The International Baseball Walk-Up Music Almanac: Los Angeles Angels

When I am not writing about baseball, I am often times writing about music. Rarely do these two worlds collide. And when they do, it's often with terrible results (see: Bronson Arroyo). Baseball players tend to stick to the radio hits and rarely delve deep into any sort of music catalog.

However, this is less the case with Latino players who often pick hit songs from their country of origin where typical American genres or stars aren't always the ones getting major radio play. Go to any baseball game and you are bound to get a tune or two of reggaeton, merengue, salsa or some other style that you rarely get on U.S. Top 40 radio. It's probably safe to say that a majority of the fans in the stands don't even notice. For me, it's a nice reprieve from the predictability and a brief spotlight on what is making it overseas and into ballparks all over the country from places like the Dominican Republic, Venezuela and Cuba.

With that in mind, I thought it would be cool/interesting to showcase some of this music. So today marks the first installment of a very occasional series I will run on this blog called the International Walk-Up Music Almanac where I single out and talk about walk-up/warm-up songs for players from outside the United States. Today, I'll start with the Angels.

Erick Aybar main walk-up song in 2012 was "Ponte El Chaleco" from a Dominican artist called Secreto El Biberon. Secreto mixes various styles of latin music with a hip-hop approach but mainly sticks to reggaeton's dembow beat. What is reggaeton? It's basically latin dancehall. Crudely put: urban club music in Latin America. Here's the track which has over 1.8 million views on YouTube:

Alberto Callaspo's walk-up selection for 2012 was El Sujeto's "Oro 24kt," a merengue urbano (urban merengue) cut. While reggaeton spans the Caribbean, meringue originated as a style of music and dance from the Dominican Republic and typically features live instrumentation with brass horns and multiple percussion lines. Callaspo likes to keep it a little more traditional apparently. "Oro 24kt" has 288,000+ views on YouTube making it not nearly as popular as Aybar's walk-up track. Cool points for being slightly more original/obscure.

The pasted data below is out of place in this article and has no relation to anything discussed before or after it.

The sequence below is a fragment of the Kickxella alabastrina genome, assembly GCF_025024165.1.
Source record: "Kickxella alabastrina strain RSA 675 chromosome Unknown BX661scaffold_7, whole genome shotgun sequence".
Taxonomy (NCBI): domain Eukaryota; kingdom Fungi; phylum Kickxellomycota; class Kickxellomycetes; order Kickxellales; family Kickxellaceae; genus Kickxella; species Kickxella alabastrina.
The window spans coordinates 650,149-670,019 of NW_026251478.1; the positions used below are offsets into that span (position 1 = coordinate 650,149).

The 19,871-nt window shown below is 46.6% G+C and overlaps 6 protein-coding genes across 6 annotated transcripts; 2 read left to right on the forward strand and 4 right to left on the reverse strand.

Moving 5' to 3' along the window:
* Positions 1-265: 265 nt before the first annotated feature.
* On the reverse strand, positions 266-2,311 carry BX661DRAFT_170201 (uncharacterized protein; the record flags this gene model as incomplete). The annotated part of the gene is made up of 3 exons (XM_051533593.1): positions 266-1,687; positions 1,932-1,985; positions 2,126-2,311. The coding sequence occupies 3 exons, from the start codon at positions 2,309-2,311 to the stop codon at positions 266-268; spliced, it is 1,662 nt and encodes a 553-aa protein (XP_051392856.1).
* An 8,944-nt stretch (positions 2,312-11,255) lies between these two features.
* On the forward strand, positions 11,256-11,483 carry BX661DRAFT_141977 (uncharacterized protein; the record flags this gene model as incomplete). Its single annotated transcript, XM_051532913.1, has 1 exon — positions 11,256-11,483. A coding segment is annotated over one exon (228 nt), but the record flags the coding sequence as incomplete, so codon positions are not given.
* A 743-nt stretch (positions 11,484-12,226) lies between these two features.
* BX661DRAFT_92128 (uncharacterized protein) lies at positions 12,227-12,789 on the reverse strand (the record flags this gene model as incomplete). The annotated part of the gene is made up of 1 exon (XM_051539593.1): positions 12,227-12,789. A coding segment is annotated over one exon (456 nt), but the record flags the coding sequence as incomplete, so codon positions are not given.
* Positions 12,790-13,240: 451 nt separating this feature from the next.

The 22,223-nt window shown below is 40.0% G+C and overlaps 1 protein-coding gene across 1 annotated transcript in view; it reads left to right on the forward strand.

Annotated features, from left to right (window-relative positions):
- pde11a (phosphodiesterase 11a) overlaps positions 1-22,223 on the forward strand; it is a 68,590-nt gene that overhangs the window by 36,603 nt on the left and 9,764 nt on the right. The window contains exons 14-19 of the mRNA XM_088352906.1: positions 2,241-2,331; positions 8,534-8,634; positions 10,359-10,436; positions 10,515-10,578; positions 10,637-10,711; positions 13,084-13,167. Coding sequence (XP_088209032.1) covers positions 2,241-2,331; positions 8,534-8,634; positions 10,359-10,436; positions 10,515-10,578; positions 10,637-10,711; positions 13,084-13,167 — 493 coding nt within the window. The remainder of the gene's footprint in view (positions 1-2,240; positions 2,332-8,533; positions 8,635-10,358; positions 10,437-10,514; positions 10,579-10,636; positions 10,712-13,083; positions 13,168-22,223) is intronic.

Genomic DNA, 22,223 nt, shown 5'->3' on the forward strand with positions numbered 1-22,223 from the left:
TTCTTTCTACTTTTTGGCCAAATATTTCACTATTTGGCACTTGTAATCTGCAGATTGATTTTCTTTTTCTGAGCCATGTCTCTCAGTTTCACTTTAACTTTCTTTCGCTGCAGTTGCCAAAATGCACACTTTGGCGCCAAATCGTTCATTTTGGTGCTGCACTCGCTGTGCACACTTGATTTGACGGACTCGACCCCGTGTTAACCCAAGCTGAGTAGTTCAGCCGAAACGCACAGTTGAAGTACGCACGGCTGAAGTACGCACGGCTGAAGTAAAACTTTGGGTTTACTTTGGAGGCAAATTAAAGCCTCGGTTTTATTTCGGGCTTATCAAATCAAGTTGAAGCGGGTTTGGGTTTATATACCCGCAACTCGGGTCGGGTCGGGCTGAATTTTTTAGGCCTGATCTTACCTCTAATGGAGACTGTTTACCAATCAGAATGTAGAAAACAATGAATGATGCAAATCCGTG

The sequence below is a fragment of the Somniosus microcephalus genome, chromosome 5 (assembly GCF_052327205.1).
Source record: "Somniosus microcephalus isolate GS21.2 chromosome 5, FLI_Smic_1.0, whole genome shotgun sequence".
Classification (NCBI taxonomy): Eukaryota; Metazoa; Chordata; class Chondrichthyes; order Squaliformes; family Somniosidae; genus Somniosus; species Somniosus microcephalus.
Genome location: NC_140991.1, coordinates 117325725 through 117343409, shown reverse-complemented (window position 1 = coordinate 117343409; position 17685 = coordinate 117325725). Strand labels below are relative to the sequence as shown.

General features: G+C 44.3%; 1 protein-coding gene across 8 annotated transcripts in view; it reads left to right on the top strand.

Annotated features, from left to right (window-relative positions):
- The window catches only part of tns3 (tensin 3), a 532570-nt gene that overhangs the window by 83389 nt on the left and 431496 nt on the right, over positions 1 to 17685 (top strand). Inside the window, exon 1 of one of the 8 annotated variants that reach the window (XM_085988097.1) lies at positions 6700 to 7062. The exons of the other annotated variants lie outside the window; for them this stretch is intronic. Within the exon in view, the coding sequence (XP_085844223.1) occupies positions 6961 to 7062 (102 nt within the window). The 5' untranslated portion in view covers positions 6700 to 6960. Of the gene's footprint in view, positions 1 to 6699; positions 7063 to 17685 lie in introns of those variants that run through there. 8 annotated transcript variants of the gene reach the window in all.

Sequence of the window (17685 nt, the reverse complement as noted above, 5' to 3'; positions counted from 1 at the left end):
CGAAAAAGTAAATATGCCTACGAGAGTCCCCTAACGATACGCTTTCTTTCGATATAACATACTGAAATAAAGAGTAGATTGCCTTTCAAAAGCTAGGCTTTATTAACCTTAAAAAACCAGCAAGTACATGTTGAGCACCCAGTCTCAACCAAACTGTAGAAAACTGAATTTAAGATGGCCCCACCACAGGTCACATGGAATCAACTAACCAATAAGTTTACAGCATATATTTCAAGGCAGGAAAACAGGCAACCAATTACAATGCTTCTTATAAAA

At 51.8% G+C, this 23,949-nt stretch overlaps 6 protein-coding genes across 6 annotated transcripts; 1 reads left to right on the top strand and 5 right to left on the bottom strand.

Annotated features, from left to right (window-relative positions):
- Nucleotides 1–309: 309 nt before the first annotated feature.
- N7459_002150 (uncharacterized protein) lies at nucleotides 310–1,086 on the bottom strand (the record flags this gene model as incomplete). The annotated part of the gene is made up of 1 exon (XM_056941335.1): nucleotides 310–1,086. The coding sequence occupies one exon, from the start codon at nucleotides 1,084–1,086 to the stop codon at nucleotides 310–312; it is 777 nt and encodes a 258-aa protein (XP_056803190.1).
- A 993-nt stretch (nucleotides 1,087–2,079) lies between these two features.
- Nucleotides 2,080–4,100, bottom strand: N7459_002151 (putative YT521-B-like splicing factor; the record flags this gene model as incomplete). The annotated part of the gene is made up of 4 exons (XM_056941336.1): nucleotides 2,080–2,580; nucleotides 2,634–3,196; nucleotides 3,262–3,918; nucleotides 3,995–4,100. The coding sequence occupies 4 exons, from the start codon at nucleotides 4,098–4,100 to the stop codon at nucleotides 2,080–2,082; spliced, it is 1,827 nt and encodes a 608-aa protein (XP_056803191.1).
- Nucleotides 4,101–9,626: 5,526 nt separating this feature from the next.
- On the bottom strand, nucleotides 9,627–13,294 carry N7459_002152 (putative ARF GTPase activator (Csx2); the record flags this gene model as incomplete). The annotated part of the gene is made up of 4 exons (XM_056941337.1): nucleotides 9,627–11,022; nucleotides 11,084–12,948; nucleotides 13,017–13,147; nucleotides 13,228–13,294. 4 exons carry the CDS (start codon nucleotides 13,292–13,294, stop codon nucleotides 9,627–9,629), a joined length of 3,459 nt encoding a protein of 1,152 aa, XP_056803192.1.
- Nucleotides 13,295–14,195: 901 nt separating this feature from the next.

Here's the super funky cut:

Ernesto Frieri hails from Colombia but instead of dipping into his country's rich musical heritage, he chose "Volare," a cut from the internationally famous outfit Gipsy Kings. While they hail from France, the Gipsy Kings are known for blending various styles of music including salsa, funk and flamenco. Nothing against the Gipsy Kings, because this cut is awesome, but it's pretty disappointing to not hear something Colombian from Frieri. Plus, this track is not what you would expect from a closer. It makes you want to dance but doesn't necessarily get you pumped up to strike out batters in the bottom of the ninth. Oh well, to each their own. Enjoy:

While Kendrys Morales has been traded to Seattle Mariners, he was on the 2012 Angels so I am including him here. Plus, he probably selected one of the most awesome and interesting tracks for a walk-up song.

The Cuban Missle's walk-up choice was "Permiso que leg van van" from Los Van Van. While that band might not be a household name in the States, they certainly are in Cuba. In a way, Los Van Van are kind of the Rolling Stones of Cuba, having been a group in various incarnations since 1996 and played around the world. Led by bass player Juan Formell, the group was one of the first salsa groups in Cuba to incorporate other styles of music like rumba, rock, funk, and pop along with various unconventional instrumentation. Points to Morales for keeping it regional and dropping one of Cuba's most famous groups on the listening ears of Southern California Angels fans.

Here's Los Van Van playing the track live in Miami in 2007. HOT!

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